I chose my airline based on the amount of gear I can take on board. I also have only been actually weighed on one occasion for a flight from Guam to Palau in the last 25 years. I make an effort to have my gear look light. I use a roller cart or backpack with a roller cart for my main bag and I have "personal" item on my back or off a shoulder that is going in front of me and under the seat (this is where the exit row is important even if it costs extra).

I long ago stopped using Pelican cases as they were too heavy. My backpacks of choice are the ones from Gura Gear as they are from 2 to 4 pounds lighter than others and this means I can put in 2 to 4 lbs. more gear.

My lens choices are also based on weight limitations and so the 600mm f/4 stays at home and in some cases the 500mm f/4 is not an option. For your trip a wide range zoom like a 24-105mm and 100-400mm or equivalent is what I would want along with two bodies. Should not be a need for flash or a tripod so you can save weight by leaving them at home.

Usually on such trips people are wading to shore from inflatable boats so a dry sack and what will fit inside becomes the gating factor on what to take.

I ONLY check what I do not need at my destination. When one can no longer really lock the checked luggage anything inside has a good chance of being stolen or damaged or lost in transit. Since the insane response by our government after 9-11 one has to radically change how to best travel with photo gear.

A lot of destinations I have scratched off my own bucket list as there is no way to get their by commercial plane with camera gear. And even flying to Hawaii with underwater photo gear was such a major PITA with American Airlines and their stupid regulations that my last trip was my last trip. You will find that in the pecking order the people with golf bags get a free pass and so to some areas do those with ski or surfing or fishing gear. Photographers are after carry-on pets in the hierarchy so we have to be creative and sometimes devious.

On the devious part I will wear a jacket with large pockets into which I can stuff things. With the Domke photographer's jacket I have boarded with three lenses and a speedlight in the pockets along with snacks. Shooting jackets with their large pockets for shotgun shells also work for this approach. I figure that I weigh 20 kilos less than many of the passengers and so take advantage of the jacket. Once on the plane the jacket can be stuffed in nooks and crannies where a regular bag never would fit.



May 12, 2017 at 12:12 AM
mikethevilla
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p.3 #10 · p.3 #10 · How do Pros travel with gear?


I've worked as a photographer in over 40 countries, and rarely run into problems traveling (except for that time I was put into a holding cell in Mumbai airport for 7 hours and made the terrorist watch list, but that's another story)...

The single most helpful thing you can do when traveling with gear is making it LOOK light. Only the strictest of strict airlines will weigh EVERY carry on bag. The rest will usually only weigh a bag if it looks heavy (hint - rolling bags always look heavy). A normal-sized backpack and/or shoulder bag will draw far less attention than a rolling suitcase. Bonus points if they don't look like camera bags (I use an F-Stop backpack and ONA shoulder bag). It also means that you always act like their light - pick it up with one hand and minimal effort, don't exude any strenuous looks when moving them, don't shift your weight. Literally "think" light.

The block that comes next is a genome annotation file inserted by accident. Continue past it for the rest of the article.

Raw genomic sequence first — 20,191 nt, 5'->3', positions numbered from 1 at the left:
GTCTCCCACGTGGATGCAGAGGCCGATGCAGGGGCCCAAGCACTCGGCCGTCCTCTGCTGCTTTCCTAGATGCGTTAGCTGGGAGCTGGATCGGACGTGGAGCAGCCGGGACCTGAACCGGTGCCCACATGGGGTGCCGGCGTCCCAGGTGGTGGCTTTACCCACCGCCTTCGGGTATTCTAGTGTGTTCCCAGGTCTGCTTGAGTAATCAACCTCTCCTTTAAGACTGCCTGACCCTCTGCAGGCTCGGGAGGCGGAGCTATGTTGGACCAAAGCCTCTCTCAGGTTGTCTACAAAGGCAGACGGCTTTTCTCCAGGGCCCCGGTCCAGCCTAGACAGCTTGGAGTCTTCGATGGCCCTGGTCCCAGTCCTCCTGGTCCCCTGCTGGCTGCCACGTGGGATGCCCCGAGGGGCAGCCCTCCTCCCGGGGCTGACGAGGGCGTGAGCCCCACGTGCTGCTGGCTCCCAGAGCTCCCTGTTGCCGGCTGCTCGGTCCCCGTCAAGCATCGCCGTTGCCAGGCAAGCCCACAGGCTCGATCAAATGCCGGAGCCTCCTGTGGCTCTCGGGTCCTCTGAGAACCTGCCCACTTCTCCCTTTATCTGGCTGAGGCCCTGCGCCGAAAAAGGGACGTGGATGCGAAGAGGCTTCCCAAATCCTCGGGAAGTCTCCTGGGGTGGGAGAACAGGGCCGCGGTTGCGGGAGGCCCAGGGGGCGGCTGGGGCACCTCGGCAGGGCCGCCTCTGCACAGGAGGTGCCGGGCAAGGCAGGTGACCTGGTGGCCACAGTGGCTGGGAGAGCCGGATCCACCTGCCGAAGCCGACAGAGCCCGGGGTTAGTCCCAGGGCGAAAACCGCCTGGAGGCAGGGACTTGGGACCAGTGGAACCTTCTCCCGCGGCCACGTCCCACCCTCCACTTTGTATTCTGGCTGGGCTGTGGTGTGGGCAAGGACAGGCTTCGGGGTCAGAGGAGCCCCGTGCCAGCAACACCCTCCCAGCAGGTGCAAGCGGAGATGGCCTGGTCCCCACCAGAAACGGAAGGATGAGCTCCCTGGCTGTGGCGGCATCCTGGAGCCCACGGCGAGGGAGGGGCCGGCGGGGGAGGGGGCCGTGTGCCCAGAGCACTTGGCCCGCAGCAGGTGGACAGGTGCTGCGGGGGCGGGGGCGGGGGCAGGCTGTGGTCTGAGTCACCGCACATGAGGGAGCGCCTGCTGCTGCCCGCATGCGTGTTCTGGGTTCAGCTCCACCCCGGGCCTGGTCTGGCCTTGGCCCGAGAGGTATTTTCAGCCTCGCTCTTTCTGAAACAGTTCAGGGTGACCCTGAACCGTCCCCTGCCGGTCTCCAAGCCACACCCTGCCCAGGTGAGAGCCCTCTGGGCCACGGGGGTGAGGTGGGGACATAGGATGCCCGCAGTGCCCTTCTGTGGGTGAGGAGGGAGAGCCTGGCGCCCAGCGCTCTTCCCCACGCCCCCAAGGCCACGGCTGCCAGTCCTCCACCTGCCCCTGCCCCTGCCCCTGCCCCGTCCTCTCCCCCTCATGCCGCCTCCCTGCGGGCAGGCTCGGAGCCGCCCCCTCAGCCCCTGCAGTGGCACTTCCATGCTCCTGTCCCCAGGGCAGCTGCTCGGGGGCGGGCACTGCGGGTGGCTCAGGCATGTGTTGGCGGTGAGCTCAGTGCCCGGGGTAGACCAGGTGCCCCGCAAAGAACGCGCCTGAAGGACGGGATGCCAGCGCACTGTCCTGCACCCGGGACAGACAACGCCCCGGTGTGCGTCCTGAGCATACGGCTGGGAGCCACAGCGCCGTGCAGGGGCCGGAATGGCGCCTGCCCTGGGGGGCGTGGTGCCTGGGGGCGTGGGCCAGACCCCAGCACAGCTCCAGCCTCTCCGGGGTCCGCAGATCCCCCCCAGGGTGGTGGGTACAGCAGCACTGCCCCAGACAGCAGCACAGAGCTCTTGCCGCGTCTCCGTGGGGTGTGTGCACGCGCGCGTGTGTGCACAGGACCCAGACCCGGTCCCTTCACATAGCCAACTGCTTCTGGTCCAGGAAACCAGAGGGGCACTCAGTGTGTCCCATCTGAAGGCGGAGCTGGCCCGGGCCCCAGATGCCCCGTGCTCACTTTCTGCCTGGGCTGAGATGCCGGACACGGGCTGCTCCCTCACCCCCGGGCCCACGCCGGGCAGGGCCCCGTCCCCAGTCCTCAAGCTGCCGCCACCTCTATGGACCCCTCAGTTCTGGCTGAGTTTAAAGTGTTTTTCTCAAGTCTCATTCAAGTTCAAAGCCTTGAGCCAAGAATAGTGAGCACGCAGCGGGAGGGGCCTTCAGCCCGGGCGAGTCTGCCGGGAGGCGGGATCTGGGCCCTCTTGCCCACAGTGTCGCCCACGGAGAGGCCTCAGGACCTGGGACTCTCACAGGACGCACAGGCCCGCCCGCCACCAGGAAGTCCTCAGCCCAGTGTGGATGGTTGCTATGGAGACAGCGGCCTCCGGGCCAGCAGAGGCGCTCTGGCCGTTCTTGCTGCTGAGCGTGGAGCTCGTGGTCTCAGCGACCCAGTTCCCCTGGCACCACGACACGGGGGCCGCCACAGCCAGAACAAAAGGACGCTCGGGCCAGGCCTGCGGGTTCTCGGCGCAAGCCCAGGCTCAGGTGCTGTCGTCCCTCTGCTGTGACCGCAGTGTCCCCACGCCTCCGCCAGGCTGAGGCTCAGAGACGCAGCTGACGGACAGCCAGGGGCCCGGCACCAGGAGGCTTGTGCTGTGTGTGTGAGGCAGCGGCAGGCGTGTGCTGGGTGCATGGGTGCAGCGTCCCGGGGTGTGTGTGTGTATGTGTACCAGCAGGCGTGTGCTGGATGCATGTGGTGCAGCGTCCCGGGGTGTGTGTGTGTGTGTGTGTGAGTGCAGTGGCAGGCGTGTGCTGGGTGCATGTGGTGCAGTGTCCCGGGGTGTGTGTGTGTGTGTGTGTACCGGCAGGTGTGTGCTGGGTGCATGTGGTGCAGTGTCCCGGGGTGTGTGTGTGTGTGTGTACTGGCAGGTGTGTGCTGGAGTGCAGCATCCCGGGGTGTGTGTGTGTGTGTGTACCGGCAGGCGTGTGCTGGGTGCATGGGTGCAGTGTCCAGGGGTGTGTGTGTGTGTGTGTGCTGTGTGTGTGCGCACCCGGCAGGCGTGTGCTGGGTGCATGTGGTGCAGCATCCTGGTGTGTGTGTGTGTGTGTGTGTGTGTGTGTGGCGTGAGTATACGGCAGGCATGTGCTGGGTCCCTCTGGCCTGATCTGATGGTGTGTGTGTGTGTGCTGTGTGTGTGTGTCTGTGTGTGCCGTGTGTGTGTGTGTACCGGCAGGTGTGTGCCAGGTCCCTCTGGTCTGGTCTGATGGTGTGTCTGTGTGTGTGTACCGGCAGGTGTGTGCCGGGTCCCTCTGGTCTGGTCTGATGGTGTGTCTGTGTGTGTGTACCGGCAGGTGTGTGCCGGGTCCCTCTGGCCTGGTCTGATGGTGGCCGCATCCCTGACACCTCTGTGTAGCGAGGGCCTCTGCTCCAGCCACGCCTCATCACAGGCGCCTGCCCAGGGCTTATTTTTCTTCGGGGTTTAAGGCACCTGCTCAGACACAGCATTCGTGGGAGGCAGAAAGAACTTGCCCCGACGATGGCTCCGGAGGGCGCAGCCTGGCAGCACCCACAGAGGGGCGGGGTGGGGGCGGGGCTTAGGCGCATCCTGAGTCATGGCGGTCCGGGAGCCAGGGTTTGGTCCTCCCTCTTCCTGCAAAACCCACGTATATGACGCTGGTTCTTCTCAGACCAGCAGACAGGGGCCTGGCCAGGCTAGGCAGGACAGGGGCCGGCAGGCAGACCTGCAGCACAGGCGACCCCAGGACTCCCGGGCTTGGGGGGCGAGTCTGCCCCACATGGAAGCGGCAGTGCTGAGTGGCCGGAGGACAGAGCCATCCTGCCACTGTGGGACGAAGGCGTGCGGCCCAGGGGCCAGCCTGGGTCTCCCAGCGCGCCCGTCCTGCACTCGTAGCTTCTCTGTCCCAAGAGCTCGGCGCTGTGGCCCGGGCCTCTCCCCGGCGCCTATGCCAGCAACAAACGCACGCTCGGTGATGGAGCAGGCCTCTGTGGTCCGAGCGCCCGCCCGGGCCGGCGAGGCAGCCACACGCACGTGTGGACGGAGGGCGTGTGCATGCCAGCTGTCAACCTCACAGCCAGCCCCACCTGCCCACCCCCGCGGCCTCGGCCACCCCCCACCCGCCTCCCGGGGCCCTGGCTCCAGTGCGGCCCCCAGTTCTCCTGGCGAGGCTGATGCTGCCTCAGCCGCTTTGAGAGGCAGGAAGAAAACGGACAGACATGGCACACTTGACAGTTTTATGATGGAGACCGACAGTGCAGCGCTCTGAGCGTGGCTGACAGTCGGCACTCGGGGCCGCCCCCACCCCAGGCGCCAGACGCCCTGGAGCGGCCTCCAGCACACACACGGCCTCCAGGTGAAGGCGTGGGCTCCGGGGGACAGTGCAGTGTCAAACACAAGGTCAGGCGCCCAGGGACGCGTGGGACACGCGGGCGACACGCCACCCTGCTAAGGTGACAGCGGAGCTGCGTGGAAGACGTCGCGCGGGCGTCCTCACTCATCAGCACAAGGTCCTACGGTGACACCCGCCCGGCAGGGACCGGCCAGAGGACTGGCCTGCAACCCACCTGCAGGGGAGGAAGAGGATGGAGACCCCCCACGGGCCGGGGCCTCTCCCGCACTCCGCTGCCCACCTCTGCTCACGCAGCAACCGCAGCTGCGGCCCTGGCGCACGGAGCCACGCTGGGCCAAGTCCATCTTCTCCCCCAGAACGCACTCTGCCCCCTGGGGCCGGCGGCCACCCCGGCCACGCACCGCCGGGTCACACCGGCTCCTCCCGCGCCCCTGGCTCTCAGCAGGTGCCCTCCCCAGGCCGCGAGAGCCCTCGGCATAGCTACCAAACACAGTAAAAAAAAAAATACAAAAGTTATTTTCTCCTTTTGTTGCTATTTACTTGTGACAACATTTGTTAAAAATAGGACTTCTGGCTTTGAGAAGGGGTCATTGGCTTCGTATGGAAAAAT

If I'm traveling on an airline that I know will be very strict, I'll check any long glass (this includes my 70-200), lighting, stands, tripods, and non-essentials/non-breakables. I haven't had any issues with this, but I always make sure that in the event that my checked bags were lost, I'd still be able to perform my tasks appropriately.

From there, if I'm still over weight or being hassled by the airline, I'll politely let them know that it's very fragile and expensive camera equipment that can't be checked. Another great part about the F-Stop bags is that the camera "insert" can be pulled out separately from the backpack. So if I still need to lose more weight, I can check the backpack and keep the insert on me.

From there, if I'm STILL being hassled, as a last resort I pull out a form that and ask the attendant (or whoever is trying to check my bag) to sign it. It states that they are removing my gear from me, and they will personally be held responsible for any damage or loss that comes from checking $XXXX amount of camera equipment. Of course, I doubt this document would hold up in any court, but it's scared enough airline workers to where I've never had to check anything that I didn't want to.

Safe travels!



May 12, 2017 at 12:33 AM
Michael White
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p.3 #11 · p.3 #11 · How do Pros travel with gear?


I use both nalpak and skb golf hard golf cases for checked items you need to proving your own padding but cases and bags do a great job. Then I have a travel vest similar to a photographers vast that is think heavy duty fabric that can hold a lot of excess weight. A parka would be too much for me I don't even use a liner in a military field jacket where I go.


May 12, 2017 at 03:03 AM